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ABI Age restriction would lead to higher insurance costs and less choice

All customers are likely to face higher insurance premiums and less choice if the Equalities Bill restricts the use by insurers of age to help them assess risk, the ABI (Association of British Insurers) warns in a report published today. The cost of travel insurance alone could double if age could not be used as a risk factor.

The report: Age and Insurance: Helping older customers find the cover they need shows that restricting the use of age by insurers would be:

  • Unnecessary. Insurance is widely available for all customers, regardless of age. Independent research undertaken for the ABI shows that 99% of older customers are already able to find motor insurance, with 98% able to obtain travel insurance.
  • Unfair. Taking age into account, where it is relevant, ensures that prices are fair to all, including older customers. In motor insurance, the average cost of a claim made by someone aged over 80 is nearly 50% higher than one made by someone aged 60. In travel insurance, the average cost of a claim made by someone aged over 65 is nearly three and a half times more than one made by someone under age 50. Restricting the use of age would mean that insurers would not be able to take account of differences in risk among older customers, unless a more intrusive and costly approach, such as individual medical assessments, were used. The additional costs would lead to higher premiums.
  • Restrictive. Without sufficient age-related information, insurers would be unable to offer competitively priced cover to accurately reflect the risk. This could lead to some insurers ceasing to offer cover, and discourage those insurers who currently specialise in providing cover for older customers.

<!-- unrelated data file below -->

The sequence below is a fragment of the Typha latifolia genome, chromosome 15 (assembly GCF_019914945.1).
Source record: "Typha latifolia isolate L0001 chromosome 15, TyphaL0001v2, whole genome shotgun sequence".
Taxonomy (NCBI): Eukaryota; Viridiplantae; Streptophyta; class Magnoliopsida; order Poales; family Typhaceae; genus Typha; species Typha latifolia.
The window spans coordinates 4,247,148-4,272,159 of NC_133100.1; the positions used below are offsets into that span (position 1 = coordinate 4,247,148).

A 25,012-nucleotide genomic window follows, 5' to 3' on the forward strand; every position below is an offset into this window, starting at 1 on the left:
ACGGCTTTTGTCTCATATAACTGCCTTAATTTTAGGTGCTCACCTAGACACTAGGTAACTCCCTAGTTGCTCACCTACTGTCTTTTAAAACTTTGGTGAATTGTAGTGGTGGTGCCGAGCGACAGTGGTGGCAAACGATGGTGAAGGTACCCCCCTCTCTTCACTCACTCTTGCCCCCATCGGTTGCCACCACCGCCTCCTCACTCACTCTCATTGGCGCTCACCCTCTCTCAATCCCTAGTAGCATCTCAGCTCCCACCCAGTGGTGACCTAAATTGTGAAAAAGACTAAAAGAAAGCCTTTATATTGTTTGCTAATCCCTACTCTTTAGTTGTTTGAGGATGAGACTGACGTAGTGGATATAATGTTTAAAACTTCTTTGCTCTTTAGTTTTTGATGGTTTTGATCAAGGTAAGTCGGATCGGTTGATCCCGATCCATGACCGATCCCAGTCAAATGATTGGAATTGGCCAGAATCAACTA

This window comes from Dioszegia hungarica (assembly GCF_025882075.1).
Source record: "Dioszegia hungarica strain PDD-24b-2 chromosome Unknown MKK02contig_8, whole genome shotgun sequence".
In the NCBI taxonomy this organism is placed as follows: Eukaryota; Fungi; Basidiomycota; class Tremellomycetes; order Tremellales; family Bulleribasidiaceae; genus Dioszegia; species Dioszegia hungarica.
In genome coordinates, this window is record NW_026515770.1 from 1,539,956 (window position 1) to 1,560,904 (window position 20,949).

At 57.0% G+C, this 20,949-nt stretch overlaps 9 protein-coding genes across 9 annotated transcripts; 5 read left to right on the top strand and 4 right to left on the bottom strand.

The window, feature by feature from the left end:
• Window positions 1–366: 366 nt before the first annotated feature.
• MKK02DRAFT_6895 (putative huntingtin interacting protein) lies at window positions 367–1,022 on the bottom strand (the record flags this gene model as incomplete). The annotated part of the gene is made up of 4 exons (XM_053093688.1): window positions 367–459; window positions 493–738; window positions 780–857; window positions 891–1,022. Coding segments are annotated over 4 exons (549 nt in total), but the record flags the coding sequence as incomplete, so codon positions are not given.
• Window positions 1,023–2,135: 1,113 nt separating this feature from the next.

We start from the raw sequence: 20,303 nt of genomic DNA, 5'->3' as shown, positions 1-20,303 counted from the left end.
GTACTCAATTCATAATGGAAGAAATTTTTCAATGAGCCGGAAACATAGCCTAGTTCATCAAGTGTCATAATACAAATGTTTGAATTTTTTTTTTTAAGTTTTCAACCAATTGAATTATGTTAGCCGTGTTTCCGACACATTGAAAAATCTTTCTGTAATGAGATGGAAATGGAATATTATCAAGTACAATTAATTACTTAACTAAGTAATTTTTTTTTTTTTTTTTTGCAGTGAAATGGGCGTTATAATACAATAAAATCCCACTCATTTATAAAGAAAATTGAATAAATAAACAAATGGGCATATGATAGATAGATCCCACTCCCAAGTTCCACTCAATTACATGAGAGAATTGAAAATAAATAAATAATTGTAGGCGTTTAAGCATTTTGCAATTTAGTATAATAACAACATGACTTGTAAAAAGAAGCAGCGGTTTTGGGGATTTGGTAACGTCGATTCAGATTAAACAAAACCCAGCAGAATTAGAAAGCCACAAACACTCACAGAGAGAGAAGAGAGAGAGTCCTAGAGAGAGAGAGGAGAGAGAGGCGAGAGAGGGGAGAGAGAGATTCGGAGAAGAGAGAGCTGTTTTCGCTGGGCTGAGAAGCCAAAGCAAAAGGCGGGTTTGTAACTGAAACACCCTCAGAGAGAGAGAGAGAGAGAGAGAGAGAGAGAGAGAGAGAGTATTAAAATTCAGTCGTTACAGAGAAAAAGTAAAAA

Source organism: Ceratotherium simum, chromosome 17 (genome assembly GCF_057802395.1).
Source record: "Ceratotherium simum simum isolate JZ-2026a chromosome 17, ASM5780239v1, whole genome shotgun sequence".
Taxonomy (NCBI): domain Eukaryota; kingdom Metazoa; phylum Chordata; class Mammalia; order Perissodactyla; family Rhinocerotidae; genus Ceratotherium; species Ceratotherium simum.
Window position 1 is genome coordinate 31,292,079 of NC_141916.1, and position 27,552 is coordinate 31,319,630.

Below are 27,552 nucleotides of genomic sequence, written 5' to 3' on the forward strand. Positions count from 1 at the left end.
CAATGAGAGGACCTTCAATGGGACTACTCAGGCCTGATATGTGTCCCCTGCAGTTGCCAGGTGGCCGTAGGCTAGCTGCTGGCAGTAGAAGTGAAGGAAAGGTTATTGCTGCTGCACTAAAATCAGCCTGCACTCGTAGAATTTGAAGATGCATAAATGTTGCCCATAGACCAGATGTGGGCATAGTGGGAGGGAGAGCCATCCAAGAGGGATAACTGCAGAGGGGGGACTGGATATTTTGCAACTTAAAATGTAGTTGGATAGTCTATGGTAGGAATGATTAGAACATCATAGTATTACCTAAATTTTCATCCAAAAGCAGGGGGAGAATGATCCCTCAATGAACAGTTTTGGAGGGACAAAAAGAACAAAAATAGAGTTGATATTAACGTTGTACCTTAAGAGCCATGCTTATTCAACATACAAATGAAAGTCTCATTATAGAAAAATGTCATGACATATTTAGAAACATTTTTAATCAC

Nick Starling, the ABI's Director of General Insurance and Health, said:

"The insurance industry is committed to treating people fairly, and is opposed to unfair discrimination. The Government, organisations that represent older people and the insurance industry agree that premiums should reflect individual risk.

"Insurers only use age where it is relevant, and restricting their ability to do so would rebound on all customers, through higher premiums and less choice. Any legislation should tackle genuine discrimination, not insurance where the use of age helps to ensure a wide range of products at competitive prices.

"Our research shows that travel and motor insurance is widely available to older customers. However, we recognise that some people may need more help to find the right policies for them. That is why we are working with our members, the Government and age charities to improve access to information about suitable insurance products."

Last updated 01/07/2016